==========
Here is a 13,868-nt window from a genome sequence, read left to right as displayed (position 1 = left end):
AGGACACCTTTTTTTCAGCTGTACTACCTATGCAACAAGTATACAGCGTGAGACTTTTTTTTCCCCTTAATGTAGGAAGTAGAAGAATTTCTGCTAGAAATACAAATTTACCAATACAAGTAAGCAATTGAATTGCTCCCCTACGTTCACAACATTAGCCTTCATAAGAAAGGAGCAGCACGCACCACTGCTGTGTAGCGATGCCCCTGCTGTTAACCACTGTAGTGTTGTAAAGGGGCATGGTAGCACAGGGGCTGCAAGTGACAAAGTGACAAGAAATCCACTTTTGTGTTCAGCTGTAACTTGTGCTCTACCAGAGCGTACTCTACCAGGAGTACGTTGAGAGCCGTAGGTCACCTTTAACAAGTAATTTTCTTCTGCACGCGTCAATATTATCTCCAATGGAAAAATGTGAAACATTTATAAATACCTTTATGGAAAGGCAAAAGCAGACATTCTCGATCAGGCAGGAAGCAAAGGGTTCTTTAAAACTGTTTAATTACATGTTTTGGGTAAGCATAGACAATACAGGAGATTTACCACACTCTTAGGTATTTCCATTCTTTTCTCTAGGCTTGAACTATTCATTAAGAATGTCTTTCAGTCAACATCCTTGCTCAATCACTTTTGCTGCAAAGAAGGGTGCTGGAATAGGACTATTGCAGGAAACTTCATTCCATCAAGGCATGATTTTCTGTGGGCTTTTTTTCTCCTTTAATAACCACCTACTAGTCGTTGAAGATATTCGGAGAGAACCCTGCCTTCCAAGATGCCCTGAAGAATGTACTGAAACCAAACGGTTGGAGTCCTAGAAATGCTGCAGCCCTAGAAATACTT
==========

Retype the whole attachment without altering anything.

Here is a 13,868-nt window from a genome sequence, read left to right as displayed (position 1 = left end):
AGGACACCTTTTTTTCAGCTGTACTACCTATGCAACAAGTATACAGCGTGAGACTTTTTTTTCCCCTTAATGTAGGAAGTAGAAGAATTTCTGCTAGAAATACAAATTTACCAATACAAGTAAGCAATTGAATTGCTCCCCTACGTTCACAACATTAGCCTTCATAAGAAAGGAGCAGCACGCACCACTGCTGTGTAGCGATGCCCCTGCTGTTAACCACTGTAGTGTTGTAAAGGGGCATGGTAGCACAGGGGCTGCAAGTGACAAAGTGACAAGAAATCCACTTTTGTGTTCAGCTGTAACTTGTGCTCTACCAGAGCGTACTCTACCAGGAGTACGTTGAGAGCCGTAGGTCACCTTTAACAAGTAATTTTCTTCTGCACGCGTCAATATTATCTCCAATGGAAAAATGTGAAACATTTATAAATACCTTTATGGAAAGGCAAAAGCAGACATTCTCGATCAGGCAGGAAGCAAAGGGTTCTTTAAAACTGTTTAATTACATGTTTTGGGTAAGCATAGACAATACAGGAGATTTACCACACTCTTAGGTATTTCCATTCTTTTCTCTAGGCTTGAACTATTCATTAAGAATGTCTTTCAGTCAACATCCTTGCTCAATCACTTTTGCTGCAAAGAAGGGTGCTGGAATAGGACTATTGCAGGAAACTTCATTCCATCAAGGCATGATTTTCTGTGGGCTTTTTTTCTCCTTTAATAACCACCTACTAGTCGTTGAAGATATTCGGAGAGAACCCTGCCTTCCAAGATGCCCTGAAGAATGTACTGAAACCAAACGGTTGGAGTCCTAGAAATGCTGCAGCCCTAGAAATACTT